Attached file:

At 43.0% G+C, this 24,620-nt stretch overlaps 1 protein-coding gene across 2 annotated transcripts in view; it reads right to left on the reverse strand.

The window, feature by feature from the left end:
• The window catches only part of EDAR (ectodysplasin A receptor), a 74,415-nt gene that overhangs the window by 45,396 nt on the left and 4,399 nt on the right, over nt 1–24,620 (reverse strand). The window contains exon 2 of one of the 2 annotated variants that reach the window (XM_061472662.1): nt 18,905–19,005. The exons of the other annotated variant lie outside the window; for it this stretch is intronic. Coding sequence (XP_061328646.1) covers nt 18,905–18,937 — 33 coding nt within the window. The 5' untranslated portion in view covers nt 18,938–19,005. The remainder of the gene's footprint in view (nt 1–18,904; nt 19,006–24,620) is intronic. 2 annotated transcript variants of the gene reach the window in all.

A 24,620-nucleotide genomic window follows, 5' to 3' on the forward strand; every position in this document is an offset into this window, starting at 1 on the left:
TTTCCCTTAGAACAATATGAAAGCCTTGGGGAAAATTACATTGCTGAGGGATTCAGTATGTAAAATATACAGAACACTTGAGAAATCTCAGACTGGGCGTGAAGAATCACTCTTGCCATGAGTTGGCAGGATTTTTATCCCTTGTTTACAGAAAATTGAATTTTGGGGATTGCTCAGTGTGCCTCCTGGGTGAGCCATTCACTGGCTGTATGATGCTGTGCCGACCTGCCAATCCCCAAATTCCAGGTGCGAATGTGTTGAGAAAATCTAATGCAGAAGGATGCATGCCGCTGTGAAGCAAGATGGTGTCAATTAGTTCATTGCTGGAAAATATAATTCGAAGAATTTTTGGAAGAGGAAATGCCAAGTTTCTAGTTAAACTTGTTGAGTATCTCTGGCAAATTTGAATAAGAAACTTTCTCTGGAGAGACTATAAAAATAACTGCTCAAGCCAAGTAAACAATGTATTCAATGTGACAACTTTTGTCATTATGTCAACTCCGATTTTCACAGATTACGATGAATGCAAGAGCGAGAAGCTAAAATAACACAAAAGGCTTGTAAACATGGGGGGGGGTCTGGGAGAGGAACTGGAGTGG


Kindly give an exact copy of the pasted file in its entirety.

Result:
At 43.0% G+C, this 24,620-nt stretch overlaps 1 protein-coding gene across 2 annotated transcripts in view; it reads right to left on the reverse strand.

The window, feature by feature from the left end:
• The window catches only part of EDAR (ectodysplasin A receptor), a 74,415-nt gene that overhangs the window by 45,396 nt on the left and 4,399 nt on the right, over nt 1–24,620 (reverse strand). The window contains exon 2 of one of the 2 annotated variants that reach the window (XM_061472662.1): nt 18,905–19,005. The exons of the other annotated variant lie outside the window; for it this stretch is intronic. Coding sequence (XP_061328646.1) covers nt 18,905–18,937 — 33 coding nt within the window. The 5' untranslated portion in view covers nt 18,938–19,005. The remainder of the gene's footprint in view (nt 1–18,904; nt 19,006–24,620) is intronic. 2 annotated transcript variants of the gene reach the window in all.

A 24,620-nucleotide genomic window follows, 5' to 3' on the forward strand; every position in this document is an offset into this window, starting at 1 on the left:
TTTCCCTTAGAACAATATGAAAGCCTTGGGGAAAATTACATTGCTGAGGGATTCAGTATGTAAAATATACAGAACACTTGAGAAATCTCAGACTGGGCGTGAAGAATCACTCTTGCCATGAGTTGGCAGGATTTTTATCCCTTGTTTACAGAAAATTGAATTTTGGGGATTGCTCAGTGTGCCTCCTGGGTGAGCCATTCACTGGCTGTATGATGCTGTGCCGACCTGCCAATCCCCAAATTCCAGGTGCGAATGTGTTGAGAAAATCTAATGCAGAAGGATGCATGCCGCTGTGAAGCAAGATGGTGTCAATTAGTTCATTGCTGGAAAATATAATTCGAAGAATTTTTGGAAGAGGAAATGCCAAGTTTCTAGTTAAACTTGTTGAGTATCTCTGGCAAATTTGAATAAGAAACTTTCTCTGGAGAGACTATAAAAATAACTGCTCAAGCCAAGTAAACAATGTATTCAATGTGACAACTTTTGTCATTATGTCAACTCCGATTTTCACAGATTACGATGAATGCAAGAGCGAGAAGCTAAAATAACACAAAAGGCTTGTAAACATGGGGGGGGGTCTGGGAGAGGAACTGGAGTGG